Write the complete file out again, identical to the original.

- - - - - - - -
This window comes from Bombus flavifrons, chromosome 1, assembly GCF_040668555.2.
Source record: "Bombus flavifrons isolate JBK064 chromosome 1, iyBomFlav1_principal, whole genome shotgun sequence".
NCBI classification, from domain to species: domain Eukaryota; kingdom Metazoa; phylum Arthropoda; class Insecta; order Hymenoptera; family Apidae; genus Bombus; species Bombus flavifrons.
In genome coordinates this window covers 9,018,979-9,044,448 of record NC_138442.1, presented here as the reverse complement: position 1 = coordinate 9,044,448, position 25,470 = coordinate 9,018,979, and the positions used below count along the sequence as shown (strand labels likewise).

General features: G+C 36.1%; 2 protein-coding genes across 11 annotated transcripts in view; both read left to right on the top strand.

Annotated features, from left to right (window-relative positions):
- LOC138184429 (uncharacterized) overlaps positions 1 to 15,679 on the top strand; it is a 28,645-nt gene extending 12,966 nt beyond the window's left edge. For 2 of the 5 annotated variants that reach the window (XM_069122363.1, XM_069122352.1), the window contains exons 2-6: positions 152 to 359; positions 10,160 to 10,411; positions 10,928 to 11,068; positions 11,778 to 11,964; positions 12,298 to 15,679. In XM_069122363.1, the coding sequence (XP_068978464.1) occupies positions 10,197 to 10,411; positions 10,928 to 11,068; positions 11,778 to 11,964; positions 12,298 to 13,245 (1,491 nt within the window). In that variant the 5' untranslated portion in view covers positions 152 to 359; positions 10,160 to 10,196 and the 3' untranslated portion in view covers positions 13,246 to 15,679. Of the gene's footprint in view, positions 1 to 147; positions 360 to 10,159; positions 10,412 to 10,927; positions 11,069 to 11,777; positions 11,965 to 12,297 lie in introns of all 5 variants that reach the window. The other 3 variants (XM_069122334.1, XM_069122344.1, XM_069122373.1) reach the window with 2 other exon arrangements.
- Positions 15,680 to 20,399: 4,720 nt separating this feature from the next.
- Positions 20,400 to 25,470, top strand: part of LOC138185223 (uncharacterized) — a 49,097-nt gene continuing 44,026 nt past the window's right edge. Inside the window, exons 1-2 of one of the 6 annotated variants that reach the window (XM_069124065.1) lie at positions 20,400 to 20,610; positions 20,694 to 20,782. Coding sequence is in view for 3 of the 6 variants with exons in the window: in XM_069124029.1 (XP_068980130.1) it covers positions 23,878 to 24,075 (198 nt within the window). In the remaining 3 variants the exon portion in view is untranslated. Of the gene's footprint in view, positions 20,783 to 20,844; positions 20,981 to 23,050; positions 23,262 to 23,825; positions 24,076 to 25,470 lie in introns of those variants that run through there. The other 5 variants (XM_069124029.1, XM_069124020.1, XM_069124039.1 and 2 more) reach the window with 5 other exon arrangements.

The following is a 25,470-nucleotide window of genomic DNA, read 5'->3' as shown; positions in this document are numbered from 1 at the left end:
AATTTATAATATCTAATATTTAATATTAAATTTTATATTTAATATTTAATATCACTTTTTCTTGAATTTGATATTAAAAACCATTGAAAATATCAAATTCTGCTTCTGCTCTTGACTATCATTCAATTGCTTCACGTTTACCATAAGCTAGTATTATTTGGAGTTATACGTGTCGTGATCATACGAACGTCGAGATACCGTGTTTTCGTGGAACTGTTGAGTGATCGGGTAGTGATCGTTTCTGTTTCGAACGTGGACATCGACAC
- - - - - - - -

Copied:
This window comes from Bombus flavifrons, chromosome 1, assembly GCF_040668555.2.
Source record: "Bombus flavifrons isolate JBK064 chromosome 1, iyBomFlav1_principal, whole genome shotgun sequence".
NCBI classification, from domain to species: domain Eukaryota; kingdom Metazoa; phylum Arthropoda; class Insecta; order Hymenoptera; family Apidae; genus Bombus; species Bombus flavifrons.
In genome coordinates this window covers 9,018,979-9,044,448 of record NC_138442.1, presented here as the reverse complement: position 1 = coordinate 9,044,448, position 25,470 = coordinate 9,018,979, and the positions used below count along the sequence as shown (strand labels likewise).

General features: G+C 36.1%; 2 protein-coding genes across 11 annotated transcripts in view; both read left to right on the top strand.

Annotated features, from left to right (window-relative positions):
- LOC138184429 (uncharacterized) overlaps positions 1 to 15,679 on the top strand; it is a 28,645-nt gene extending 12,966 nt beyond the window's left edge. For 2 of the 5 annotated variants that reach the window (XM_069122363.1, XM_069122352.1), the window contains exons 2-6: positions 152 to 359; positions 10,160 to 10,411; positions 10,928 to 11,068; positions 11,778 to 11,964; positions 12,298 to 15,679. In XM_069122363.1, the coding sequence (XP_068978464.1) occupies positions 10,197 to 10,411; positions 10,928 to 11,068; positions 11,778 to 11,964; positions 12,298 to 13,245 (1,491 nt within the window). In that variant the 5' untranslated portion in view covers positions 152 to 359; positions 10,160 to 10,196 and the 3' untranslated portion in view covers positions 13,246 to 15,679. Of the gene's footprint in view, positions 1 to 147; positions 360 to 10,159; positions 10,412 to 10,927; positions 11,069 to 11,777; positions 11,965 to 12,297 lie in introns of all 5 variants that reach the window. The other 3 variants (XM_069122334.1, XM_069122344.1, XM_069122373.1) reach the window with 2 other exon arrangements.
- Positions 15,680 to 20,399: 4,720 nt separating this feature from the next.
- Positions 20,400 to 25,470, top strand: part of LOC138185223 (uncharacterized) — a 49,097-nt gene continuing 44,026 nt past the window's right edge. Inside the window, exons 1-2 of one of the 6 annotated variants that reach the window (XM_069124065.1) lie at positions 20,400 to 20,610; positions 20,694 to 20,782. Coding sequence is in view for 3 of the 6 variants with exons in the window: in XM_069124029.1 (XP_068980130.1) it covers positions 23,878 to 24,075 (198 nt within the window). In the remaining 3 variants the exon portion in view is untranslated. Of the gene's footprint in view, positions 20,783 to 20,844; positions 20,981 to 23,050; positions 23,262 to 23,825; positions 24,076 to 25,470 lie in introns of those variants that run through there. The other 5 variants (XM_069124029.1, XM_069124020.1, XM_069124039.1 and 2 more) reach the window with 5 other exon arrangements.

The following is a 25,470-nucleotide window of genomic DNA, read 5'->3' as shown; positions in this document are numbered from 1 at the left end:
AATTTATAATATCTAATATTTAATATTAAATTTTATATTTAATATTTAATATCACTTTTTCTTGAATTTGATATTAAAAACCATTGAAAATATCAAATTCTGCTTCTGCTCTTGACTATCATTCAATTGCTTCACGTTTACCATAAGCTAGTATTATTTGGAGTTATACGTGTCGTGATCATACGAACGTCGAGATACCGTGTTTTCGTGGAACTGTTGAGTGATCGGGTAGTGATCGTTTCTGTTTCGAACGTGGACATCGACAC